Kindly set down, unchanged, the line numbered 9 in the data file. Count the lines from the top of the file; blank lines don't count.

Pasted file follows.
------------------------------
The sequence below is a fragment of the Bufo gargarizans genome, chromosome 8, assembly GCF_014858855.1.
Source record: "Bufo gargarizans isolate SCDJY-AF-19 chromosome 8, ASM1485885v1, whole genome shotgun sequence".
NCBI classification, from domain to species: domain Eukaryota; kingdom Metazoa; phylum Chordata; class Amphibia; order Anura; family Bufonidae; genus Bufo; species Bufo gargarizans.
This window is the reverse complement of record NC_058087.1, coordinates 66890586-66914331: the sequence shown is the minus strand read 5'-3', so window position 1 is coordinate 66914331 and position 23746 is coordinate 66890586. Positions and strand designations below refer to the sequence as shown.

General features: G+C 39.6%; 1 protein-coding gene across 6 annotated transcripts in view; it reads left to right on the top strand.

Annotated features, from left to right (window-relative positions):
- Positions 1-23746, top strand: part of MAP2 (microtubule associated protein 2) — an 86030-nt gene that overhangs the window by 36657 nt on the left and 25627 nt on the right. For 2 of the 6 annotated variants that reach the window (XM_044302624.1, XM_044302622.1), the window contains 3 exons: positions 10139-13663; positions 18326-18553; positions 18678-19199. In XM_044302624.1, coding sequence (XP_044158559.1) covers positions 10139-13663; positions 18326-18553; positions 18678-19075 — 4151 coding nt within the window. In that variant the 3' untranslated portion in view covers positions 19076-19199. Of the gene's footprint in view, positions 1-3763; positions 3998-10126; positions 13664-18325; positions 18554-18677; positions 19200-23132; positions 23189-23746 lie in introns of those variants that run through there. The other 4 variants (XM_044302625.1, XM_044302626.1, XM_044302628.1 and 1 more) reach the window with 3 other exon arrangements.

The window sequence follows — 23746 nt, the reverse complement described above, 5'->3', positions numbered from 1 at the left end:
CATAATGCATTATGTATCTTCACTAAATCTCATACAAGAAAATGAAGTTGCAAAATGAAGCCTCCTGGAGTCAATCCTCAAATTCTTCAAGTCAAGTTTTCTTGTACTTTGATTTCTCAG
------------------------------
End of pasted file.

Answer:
CATAATGCATTATGTATCTTCACTAAATCTCATACAAGAAAATGAAGTTGCAAAATGAAGCCTCCTGGAGTCAATCCTCAAATTCTTCAAGTCAAGTTTTCTTGTACTTTGATTTCTCAG